Another 75km round trip along country roads with nary a car in sight and plenty of picturesque villages to explore. Wednesday I rode over to Asolo. Again around 75km but it was made more difficult by the heat and a headwind.  It took me just three hours and I only really encountered traffic on the last 20km stretch where I was almost cut up by white van man on the exit out of Montebelluno. It was another relatively flat stretch apart from the climb up to the historic town centre.

All this cycling has been negated by delicious evening meals at charming family run Italian restaurants. Packed restaurants where we’d only gotten tables thanks to either reservations or contacts! Ecomonic crisis?

Today, I decided that there was nothing else for it, Dolomites here I come! While I chose my first climb more by luck, it looked as if it was one of the easier ones, even though it seemed to go on for ever. But, of course, at the pace I ride, it does. I saw nary a cyclist today although, in truth, I’ve not seen many all week and a quick search on the internet has only turned up the Octavia Botecchia Velodrome, so named in honour of the first Italian winner of the Tour. Will they rename the Manchester Velodrome after Brad? But no local cycling club. There must be one. I’ve located one for the railway employees but they wear a rather lurid red, yellow and blue kit. Those I’ve seen wearing a red and white kit could just as easily be a team from one of the town’s major manufacturing companies. My search continues, for my next visit……………

Normal service resumed

Today, I set off down the Var valley towards Castagniers for my Power Tap test. I was looking forward to seeing what, if any, progress I’d made since my first test. My coach promises a 5% improvement. Now, if I were an elite athlete, 5% improvement would sound like a good deal. However, since I’m not, I’m looking for around 20% improvement over 6 months.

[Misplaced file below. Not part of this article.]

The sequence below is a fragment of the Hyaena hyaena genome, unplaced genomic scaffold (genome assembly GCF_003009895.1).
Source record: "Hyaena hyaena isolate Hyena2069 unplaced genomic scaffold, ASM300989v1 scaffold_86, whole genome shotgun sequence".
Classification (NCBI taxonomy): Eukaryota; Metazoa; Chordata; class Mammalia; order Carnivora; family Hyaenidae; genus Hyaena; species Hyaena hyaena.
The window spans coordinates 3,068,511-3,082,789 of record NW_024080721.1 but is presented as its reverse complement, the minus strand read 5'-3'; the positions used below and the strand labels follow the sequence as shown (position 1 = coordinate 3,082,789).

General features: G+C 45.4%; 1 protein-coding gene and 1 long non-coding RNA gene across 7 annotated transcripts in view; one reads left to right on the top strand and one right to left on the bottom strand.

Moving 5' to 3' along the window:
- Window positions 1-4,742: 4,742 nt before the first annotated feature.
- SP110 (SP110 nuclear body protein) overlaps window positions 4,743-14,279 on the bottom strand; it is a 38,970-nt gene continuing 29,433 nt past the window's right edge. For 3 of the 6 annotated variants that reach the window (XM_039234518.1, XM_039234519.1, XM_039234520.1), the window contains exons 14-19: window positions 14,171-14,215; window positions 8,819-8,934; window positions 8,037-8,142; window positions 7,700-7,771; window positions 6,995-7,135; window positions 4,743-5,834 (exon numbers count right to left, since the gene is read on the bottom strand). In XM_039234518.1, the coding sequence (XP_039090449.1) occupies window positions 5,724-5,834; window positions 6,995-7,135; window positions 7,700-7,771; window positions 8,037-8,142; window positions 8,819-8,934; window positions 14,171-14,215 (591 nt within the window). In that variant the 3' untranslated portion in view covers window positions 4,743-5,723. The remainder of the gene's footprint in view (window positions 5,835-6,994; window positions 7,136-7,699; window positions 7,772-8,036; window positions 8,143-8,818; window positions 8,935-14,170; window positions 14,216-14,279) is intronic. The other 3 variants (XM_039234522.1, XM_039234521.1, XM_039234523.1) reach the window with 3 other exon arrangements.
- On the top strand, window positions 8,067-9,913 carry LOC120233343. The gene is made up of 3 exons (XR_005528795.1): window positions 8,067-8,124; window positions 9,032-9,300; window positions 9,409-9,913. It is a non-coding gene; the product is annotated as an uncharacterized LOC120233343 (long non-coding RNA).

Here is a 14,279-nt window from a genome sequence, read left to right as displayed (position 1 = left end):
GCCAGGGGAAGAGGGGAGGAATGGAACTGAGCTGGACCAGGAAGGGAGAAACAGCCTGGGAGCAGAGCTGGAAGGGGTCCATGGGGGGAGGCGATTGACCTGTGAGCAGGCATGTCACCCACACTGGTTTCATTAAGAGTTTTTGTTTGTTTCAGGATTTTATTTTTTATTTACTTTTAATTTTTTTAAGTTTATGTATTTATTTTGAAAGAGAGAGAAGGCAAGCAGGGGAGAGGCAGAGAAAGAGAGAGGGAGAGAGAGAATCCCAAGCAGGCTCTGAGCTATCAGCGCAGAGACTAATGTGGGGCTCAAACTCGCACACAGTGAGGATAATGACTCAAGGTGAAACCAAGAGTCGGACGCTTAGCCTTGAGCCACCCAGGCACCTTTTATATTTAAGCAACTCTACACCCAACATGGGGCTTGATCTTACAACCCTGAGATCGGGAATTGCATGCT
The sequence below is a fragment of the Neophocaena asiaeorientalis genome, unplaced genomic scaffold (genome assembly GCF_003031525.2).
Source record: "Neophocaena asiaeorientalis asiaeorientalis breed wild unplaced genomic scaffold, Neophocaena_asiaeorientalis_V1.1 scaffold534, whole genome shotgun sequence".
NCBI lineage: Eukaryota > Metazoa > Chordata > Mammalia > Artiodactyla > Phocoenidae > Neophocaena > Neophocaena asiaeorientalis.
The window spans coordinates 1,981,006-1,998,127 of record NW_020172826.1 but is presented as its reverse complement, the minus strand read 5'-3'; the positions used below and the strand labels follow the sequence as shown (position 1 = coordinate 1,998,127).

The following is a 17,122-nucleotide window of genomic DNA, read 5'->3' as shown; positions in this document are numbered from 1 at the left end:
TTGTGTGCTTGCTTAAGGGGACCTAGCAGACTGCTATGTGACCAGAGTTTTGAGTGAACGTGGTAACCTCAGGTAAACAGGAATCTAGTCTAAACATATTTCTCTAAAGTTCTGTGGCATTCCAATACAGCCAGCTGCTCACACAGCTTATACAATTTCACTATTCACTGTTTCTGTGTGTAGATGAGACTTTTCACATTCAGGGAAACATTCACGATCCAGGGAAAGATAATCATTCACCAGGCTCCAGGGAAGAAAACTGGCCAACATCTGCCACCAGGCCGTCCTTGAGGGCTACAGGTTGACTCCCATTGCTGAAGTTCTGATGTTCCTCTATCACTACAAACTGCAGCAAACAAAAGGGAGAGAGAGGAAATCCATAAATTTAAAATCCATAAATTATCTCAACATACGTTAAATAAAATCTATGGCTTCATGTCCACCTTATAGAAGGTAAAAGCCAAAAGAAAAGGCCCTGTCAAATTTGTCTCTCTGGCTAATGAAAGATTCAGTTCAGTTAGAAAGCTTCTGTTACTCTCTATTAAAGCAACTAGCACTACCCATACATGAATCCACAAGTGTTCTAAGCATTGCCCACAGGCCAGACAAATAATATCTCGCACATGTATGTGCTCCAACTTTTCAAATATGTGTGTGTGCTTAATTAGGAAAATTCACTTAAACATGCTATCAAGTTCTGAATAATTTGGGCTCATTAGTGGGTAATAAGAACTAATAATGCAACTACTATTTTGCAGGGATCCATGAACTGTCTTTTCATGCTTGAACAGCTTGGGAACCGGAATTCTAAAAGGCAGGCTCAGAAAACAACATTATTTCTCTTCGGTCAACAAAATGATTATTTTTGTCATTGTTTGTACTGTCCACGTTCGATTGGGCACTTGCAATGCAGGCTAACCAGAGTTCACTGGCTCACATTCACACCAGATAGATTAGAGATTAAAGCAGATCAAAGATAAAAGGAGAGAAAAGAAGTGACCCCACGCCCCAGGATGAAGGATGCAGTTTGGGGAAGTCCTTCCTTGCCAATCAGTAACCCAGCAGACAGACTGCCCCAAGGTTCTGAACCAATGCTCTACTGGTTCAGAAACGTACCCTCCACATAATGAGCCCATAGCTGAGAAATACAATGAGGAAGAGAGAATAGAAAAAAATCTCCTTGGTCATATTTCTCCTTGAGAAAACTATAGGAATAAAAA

I’m pleased to report that I’m on target with a 10% improvement over the last 3 months. I rode for 20 minutes along the D2202, easily one of my least favourite roads, on account of the very fast moving traffic and the amount of gravel and glass along its verges. The test was supposed to have taken place at the velodrome in La Bocca but it’s closed on account of this being a holiday week end. My trainer told me to stay at an average of 200 watts for the first 10 minutes and then give it my all. However, I barely managed to exceed 170 for the first 10 minutes. I did, fortunately, fare very much better on the way back. Though, I think it’s fair to say, Spartacus won’t be quaking in his Sidis any time soon.

I popped in to my LBS on the way back to say hello to the owner as, most unusually,  I’ve not been in for a couple of weeks. Then it was back home, shower, change into the fleecy tracksuit, lunch and onto the sofa for today’s stage of the Giro.

What did I say about buses? Yet another Italian win: third in a row. This time Vicenzo Nibali, largely thanks to some kamikaze descending off the Monte Grappa en route to Asolo. Today, it was the turn of the dethroned favourites to put the hurt on the rest of the peloton. Liquigas laid down a punishing pace on the ascent of the Monte Grappa, scattering GC contenders all over its steep slopes.

Finishing behind Nibali were (in order) Basso, Scarponi and Evans, with a gap to Vino, who now leads the points classification. David Arroyo is now in pink, 39 seconds ahead of former maglia rosa wearer, Ritchie Porte, with Tondo in 3rd place. Nibali is now 8th on GC, while Vino is 9th. I think we can expect further fireworks on tomorrow’s stage which includes the Monte Zoncolan: 10.1km with an average gradient of 11.9%. That’s going to hurt.